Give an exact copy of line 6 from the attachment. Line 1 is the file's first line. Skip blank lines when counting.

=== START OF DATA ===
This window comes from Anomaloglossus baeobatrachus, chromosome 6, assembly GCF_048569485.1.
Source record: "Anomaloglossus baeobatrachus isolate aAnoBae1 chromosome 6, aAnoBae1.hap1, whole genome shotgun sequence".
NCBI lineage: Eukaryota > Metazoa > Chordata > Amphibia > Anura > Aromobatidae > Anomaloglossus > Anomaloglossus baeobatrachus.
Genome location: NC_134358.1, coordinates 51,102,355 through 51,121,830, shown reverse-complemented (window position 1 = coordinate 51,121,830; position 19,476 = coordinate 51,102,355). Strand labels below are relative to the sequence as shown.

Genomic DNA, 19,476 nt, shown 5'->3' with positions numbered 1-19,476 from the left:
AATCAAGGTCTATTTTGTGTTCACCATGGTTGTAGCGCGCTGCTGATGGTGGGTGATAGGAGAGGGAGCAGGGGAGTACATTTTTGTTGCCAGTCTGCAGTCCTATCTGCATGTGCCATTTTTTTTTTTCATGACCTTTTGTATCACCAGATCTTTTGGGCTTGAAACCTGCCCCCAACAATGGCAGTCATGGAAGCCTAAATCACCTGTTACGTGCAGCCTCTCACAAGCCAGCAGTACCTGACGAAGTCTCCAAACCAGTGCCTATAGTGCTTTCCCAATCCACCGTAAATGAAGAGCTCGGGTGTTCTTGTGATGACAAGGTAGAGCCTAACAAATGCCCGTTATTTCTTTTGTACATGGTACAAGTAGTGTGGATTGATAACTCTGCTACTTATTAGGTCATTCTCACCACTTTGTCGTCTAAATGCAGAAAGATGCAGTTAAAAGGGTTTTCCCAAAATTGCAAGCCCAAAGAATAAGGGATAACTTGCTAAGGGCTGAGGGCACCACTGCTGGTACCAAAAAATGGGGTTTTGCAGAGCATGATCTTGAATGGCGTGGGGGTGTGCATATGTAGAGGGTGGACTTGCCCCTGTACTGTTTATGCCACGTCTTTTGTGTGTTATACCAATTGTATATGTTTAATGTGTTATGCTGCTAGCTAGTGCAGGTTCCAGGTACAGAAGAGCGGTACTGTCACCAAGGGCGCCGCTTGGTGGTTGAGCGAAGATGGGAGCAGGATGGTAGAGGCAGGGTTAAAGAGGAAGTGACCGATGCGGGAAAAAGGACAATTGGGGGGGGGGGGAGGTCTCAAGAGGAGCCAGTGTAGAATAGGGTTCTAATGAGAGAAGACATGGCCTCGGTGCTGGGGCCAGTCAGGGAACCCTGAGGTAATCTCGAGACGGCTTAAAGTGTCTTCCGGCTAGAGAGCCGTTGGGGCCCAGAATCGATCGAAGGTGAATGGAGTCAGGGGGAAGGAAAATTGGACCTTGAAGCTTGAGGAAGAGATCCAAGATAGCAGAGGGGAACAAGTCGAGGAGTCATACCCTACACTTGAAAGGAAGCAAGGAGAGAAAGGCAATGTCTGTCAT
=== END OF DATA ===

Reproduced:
AATCAAGGTCTATTTTGTGTTCACCATGGTTGTAGCGCGCTGCTGATGGTGGGTGATAGGAGAGGGAGCAGGGGAGTACATTTTTGTTGCCAGTCTGCAGTCCTATCTGCATGTGCCATTTTTTTTTTTCATGACCTTTTGTATCACCAGATCTTTTGGGCTTGAAACCTGCCCCCAACAATGGCAGTCATGGAAGCCTAAATCACCTGTTACGTGCAGCCTCTCACAAGCCAGCAGTACCTGACGAAGTCTCCAAACCAGTGCCTATAGTGCTTTCCCAATCCACCGTAAATGAAGAGCTCGGGTGTTCTTGTGATGACAAGGTAGAGCCTAACAAATGCCCGTTATTTCTTTTGTACATGGTACAAGTAGTGTGGATTGATAACTCTGCTACTTATTAGGTCATTCTCACCACTTTGTCGTCTAAATGCAGAAAGATGCAGTTAAAAGGGTTTTCCCAAAATTGCAAGCCCAAAGAATAAGGGATAACTTGCTAAGGGCTGAGGGCACCACTGCTGGTACCAAAAAATGGGGTTTTGCAGAGCATGATCTTGAATGGCGTGGGGGTGTGCATATGTAGAGGGTGGACTTGCCCCTGTACTGTTTATGCCACGTCTTTTGTGTGTTATACCAATTGTATATGTTTAATGTGTTATGCTGCTAGCTAGTGCAGGTTCCAGGTACAGAAGAGCGGTACTGTCACCAAGGGCGCCGCTTGGTGGTTGAGCGAAGATGGGAGCAGGATGGTAGAGGCAGGGTTAAAGAGGAAGTGACCGATGCGGGAAAAAGGACAATTGGGGGGGGGGGGAGGTCTCAAGAGGAGCCAGTGTAGAATAGGGTTCTAATGAGAGAAGACATGGCCTCGGTGCTGGGGCCAGTCAGGGAACCCTGAGGTAATCTCGAGACGGCTTAAAGTGTCTTCCGGCTAGAGAGCCGTTGGGGCCCAGAATCGATCGAAGGTGAATGGAGTCAGGGGGAAGGAAAATTGGACCTTGAAGCTTGAGGAAGAGATCCAAGATAGCAGAGGGGAACAAGTCGAGGAGTCATACCCTACACTTGAAAGGAAGCAAGGAGAGAAAGGCAATGTCTGTCAT